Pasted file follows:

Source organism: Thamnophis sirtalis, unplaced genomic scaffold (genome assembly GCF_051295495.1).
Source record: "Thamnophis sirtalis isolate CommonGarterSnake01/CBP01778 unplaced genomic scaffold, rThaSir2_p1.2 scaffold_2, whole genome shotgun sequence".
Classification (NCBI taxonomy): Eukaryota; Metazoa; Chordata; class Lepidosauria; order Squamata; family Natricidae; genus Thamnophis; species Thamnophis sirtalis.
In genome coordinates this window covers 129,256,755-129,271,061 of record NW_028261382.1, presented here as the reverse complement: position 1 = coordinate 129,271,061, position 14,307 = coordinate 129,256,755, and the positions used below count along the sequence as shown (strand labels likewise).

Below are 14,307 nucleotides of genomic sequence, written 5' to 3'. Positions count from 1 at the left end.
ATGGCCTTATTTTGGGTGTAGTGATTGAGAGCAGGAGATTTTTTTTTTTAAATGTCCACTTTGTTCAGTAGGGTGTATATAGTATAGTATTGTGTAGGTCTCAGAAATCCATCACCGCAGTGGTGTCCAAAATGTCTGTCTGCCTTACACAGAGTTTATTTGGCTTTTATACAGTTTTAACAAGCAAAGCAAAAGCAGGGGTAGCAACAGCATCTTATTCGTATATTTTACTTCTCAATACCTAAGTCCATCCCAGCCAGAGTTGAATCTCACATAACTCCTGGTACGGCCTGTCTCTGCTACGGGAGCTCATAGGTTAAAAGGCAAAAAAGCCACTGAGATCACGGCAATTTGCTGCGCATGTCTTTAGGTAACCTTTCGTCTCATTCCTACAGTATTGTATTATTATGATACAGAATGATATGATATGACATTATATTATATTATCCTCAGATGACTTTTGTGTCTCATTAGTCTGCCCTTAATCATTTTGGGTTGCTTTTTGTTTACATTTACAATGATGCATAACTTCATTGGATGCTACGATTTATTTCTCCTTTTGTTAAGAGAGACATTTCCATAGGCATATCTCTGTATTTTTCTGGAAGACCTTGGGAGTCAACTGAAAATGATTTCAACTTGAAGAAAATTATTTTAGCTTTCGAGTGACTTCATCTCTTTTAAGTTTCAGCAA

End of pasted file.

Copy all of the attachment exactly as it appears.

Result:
Source organism: Thamnophis sirtalis, unplaced genomic scaffold (genome assembly GCF_051295495.1).
Source record: "Thamnophis sirtalis isolate CommonGarterSnake01/CBP01778 unplaced genomic scaffold, rThaSir2_p1.2 scaffold_2, whole genome shotgun sequence".
Classification (NCBI taxonomy): Eukaryota; Metazoa; Chordata; class Lepidosauria; order Squamata; family Natricidae; genus Thamnophis; species Thamnophis sirtalis.
In genome coordinates this window covers 129,256,755-129,271,061 of record NW_028261382.1, presented here as the reverse complement: position 1 = coordinate 129,271,061, position 14,307 = coordinate 129,256,755, and the positions used below count along the sequence as shown (strand labels likewise).

Below are 14,307 nucleotides of genomic sequence, written 5' to 3'. Positions count from 1 at the left end.
ATGGCCTTATTTTGGGTGTAGTGATTGAGAGCAGGAGATTTTTTTTTTTAAATGTCCACTTTGTTCAGTAGGGTGTATATAGTATAGTATTGTGTAGGTCTCAGAAATCCATCACCGCAGTGGTGTCCAAAATGTCTGTCTGCCTTACACAGAGTTTATTTGGCTTTTATACAGTTTTAACAAGCAAAGCAAAAGCAGGGGTAGCAACAGCATCTTATTCGTATATTTTACTTCTCAATACCTAAGTCCATCCCAGCCAGAGTTGAATCTCACATAACTCCTGGTACGGCCTGTCTCTGCTACGGGAGCTCATAGGTTAAAAGGCAAAAAAGCCACTGAGATCACGGCAATTTGCTGCGCATGTCTTTAGGTAACCTTTCGTCTCATTCCTACAGTATTGTATTATTATGATACAGAATGATATGATATGACATTATATTATATTATCCTCAGATGACTTTTGTGTCTCATTAGTCTGCCCTTAATCATTTTGGGTTGCTTTTTGTTTACATTTACAATGATGCATAACTTCATTGGATGCTACGATTTATTTCTCCTTTTGTTAAGAGAGACATTTCCATAGGCATATCTCTGTATTTTTCTGGAAGACCTTGGGAGTCAACTGAAAATGATTTCAACTTGAAGAAAATTATTTTAGCTTTCGAGTGACTTCATCTCTTTTAAGTTTCAGCAA